It turned out this was a very lucrative business. Burning the equivalent of one tonne of carbon dioxide only cost 25 U.S. cents while the credits could be sold on the European market for not less than 19 dollars.

These projects soon attracted Western investment banks that wanted to share in the profits: JP Morgan Chase, Citigroup, Goldman Sachs, Rabobank and Fortis. Next to these banks, the Italian, Dutch and British governments appear several times on the list of investors. Large energy companies including E.ON (Germany), Nuon (Netherlands), RWE (Germany), Enel (Italy) and Electrabel (Belgium) are also involved as project participants. MORE

Business Lobby Resists Ban on ‘Perverse' Emissions - Part 2

Just weeks before the 2010 U.N. COP16 climate talks in Cancún, Europe’s climate Commissioner Connie Hedegaard proposed a ban on all HFC-credits in the European system of emissions trading (ETS) to take effect Jan. 1, 2013. On that date, the second phase of the ETS is due to end, after which new rules could apply.

Industry lobby groups and business organisations resisted the ban. Brussels-based NGOCorporate Europe Observatory made use of Freedom of Information Regulations here to obtain documents and reconstructed the full story.

BusinessEurope is the most influential lobby group in Brussels, representing 40 industrial and employers’ federations from 34 European countries. In October 2010, BusinessEurope’s Director- General Philippe de Buck sent a letter to Hedegaard and Commissioner of Industry and Entrepreneurship Antonio Tajani in which he spells out his opposition to limiting the use of credits from the CDM.

BusinessEurope also made use of a new employee, who had just finished three years of work at the European Commission of Enterprise and Industry. In an email to his former colleagues at the Commission, this employee refers to a recent goodbye drink and expresses his wish to keep on working together in his new lobbying function. In an attachment, he forwarded the position paper of BusinessEurope - which opposes the ban.
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El Salvadoran Government & Social Movements Say No to Monsanto

On the morning of Friday, May 6th President Mauricio Funes of El Salvador’s left-wing FMLN party, arrived at the La Maroma agricultural cooperative in the department of Usulután for a potentially historic meeting with hundreds of small family farmers. Usulután has often been referred to as the country’s bread basket for its fertile soil and capacity for agricultural production, making it one of the most strategic and violent battleground zones during El Salvador’s twelve year civil war between the US-supported government and the FMLN guerrilla movement.

Once again, Usulután has entered the spotlight for its agricultural reputation. The FMLN, which initially formed around an ideology of national liberation from US hegemony, has now adopted the goal of “food sovereignty,” the idea that countries hold the right to define their own agricultural policies, rather than being subject to the whims of international market forces. On Friday, officials representing the Ministry of Agriculture and the local governorship accompanied President Funes in inaugurating a new plan aimed at reactivating the country’s historically ignored rural economy and reversing El Salvador’s growing dependence on imported grains.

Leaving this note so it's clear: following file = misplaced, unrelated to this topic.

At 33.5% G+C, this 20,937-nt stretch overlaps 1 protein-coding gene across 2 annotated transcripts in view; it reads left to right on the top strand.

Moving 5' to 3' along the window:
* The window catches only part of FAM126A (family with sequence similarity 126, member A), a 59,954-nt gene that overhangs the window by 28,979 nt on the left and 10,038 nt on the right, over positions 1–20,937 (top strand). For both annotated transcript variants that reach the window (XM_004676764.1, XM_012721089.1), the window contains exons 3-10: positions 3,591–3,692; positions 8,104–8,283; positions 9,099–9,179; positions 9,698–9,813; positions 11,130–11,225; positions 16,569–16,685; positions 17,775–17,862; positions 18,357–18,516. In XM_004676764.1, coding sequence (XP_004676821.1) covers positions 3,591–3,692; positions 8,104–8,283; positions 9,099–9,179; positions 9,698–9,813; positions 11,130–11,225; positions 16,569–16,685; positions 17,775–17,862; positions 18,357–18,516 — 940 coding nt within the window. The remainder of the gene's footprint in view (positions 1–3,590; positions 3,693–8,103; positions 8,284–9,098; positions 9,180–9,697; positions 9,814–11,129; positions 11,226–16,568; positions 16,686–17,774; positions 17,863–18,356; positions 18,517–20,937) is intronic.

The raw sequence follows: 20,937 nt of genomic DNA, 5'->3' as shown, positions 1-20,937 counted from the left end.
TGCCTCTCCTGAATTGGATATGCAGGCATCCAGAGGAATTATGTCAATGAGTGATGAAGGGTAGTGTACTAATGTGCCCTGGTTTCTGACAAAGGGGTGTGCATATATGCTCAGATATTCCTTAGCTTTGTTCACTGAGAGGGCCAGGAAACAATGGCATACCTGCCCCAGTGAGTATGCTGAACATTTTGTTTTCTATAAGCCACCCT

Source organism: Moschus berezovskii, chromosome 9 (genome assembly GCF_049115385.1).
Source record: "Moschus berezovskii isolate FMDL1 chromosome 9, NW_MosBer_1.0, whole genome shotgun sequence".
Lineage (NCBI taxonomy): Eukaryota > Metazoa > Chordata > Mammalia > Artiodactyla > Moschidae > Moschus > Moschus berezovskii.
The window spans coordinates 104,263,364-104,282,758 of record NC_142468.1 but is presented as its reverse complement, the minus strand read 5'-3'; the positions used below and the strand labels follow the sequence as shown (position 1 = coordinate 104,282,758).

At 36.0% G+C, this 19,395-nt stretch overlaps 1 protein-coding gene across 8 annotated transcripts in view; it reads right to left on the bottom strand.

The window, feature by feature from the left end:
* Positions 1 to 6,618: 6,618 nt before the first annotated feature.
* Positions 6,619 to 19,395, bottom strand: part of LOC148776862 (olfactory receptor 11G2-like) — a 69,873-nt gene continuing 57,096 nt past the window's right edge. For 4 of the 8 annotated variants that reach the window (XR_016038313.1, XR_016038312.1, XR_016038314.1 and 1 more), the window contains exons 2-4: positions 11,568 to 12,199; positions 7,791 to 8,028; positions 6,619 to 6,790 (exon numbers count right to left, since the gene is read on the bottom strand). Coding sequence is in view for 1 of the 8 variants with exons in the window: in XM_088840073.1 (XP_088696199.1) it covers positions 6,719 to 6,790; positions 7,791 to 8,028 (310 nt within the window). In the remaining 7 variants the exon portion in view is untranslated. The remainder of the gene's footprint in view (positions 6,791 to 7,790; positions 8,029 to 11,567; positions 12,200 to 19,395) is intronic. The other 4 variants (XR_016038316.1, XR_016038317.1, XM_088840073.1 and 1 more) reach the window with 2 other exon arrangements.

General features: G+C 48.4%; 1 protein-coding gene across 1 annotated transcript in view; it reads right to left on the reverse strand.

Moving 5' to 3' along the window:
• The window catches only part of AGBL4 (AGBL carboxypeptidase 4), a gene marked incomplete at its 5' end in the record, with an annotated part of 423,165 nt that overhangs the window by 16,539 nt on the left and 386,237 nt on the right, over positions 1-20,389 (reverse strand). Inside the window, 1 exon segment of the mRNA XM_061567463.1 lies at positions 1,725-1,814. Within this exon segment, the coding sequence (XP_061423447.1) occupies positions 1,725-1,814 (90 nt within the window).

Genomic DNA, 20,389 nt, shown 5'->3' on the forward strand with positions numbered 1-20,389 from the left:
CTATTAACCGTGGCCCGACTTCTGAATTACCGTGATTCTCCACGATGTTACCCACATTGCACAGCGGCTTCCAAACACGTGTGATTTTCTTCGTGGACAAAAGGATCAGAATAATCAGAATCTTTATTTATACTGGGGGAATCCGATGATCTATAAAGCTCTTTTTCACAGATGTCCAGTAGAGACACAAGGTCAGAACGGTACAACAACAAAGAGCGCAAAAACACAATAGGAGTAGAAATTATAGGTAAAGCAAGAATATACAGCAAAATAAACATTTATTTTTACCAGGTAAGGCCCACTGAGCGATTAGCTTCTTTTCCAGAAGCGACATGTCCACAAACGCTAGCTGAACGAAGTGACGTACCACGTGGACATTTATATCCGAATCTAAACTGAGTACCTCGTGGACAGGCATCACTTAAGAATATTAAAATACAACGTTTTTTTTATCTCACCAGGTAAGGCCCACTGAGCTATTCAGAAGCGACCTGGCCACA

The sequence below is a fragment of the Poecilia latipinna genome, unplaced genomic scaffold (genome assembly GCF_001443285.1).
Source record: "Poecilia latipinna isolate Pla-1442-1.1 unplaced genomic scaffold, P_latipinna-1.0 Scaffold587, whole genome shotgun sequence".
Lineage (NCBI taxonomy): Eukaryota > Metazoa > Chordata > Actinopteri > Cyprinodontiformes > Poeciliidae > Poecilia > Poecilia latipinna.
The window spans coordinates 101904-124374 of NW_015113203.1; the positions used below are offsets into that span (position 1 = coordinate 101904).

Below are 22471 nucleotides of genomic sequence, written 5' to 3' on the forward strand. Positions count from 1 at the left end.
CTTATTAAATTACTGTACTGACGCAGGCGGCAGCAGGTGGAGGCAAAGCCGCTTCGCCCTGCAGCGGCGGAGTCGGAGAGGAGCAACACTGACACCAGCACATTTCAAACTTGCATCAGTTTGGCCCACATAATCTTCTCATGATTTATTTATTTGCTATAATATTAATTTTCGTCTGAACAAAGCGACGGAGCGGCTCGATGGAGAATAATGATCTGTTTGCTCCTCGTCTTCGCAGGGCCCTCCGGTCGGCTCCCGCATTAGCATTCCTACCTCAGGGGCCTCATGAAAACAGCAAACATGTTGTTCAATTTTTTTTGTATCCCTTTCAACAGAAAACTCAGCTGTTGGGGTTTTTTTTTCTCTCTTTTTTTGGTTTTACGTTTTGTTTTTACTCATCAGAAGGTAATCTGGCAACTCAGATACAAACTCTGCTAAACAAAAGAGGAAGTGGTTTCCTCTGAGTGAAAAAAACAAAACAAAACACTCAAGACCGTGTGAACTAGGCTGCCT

The opening ceremony for the new plan was hosted by the Mangrove Association, a non-governmental organization established by members of a grassroots social movement called La Coordinadora del Bajo Lempa y Bahia de Jiquilisco (known locally as La Coordinadora), which has been supporting initiatives for food security and environmental sustainability in Usulután for over 15 years. MORE
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Call me cynical, but "non-profit" orgs can still be funded by global biotech companies, even if they're not directly a front for them. Also, the implication that all dangerous new pests and diseases originate in and/or spread from developing countries, and so those countries need monitoring, is unfortunate at best.


'A "plant clinic" scheme to improve food security in developing nations has received a £6.8m boost from the UK and Swiss governments. The clinics, similar to human doctors' surgeries, offer local farmers advice on how to treat pests and diseases. Organisers hope to collate data from front-line "plant doctors" in order to provide an early warning system. It is hoped that more than 400 clinics will be established in 40 countries over the next five years. Trevor Nicholls, CEO of Cabi (Centre for Agriculture Bioscience International) - a not-for-profit science body - said the investment of £1m from the UK government and £5.8m from Swiss ministers was a "significant endorsement for the initiative".'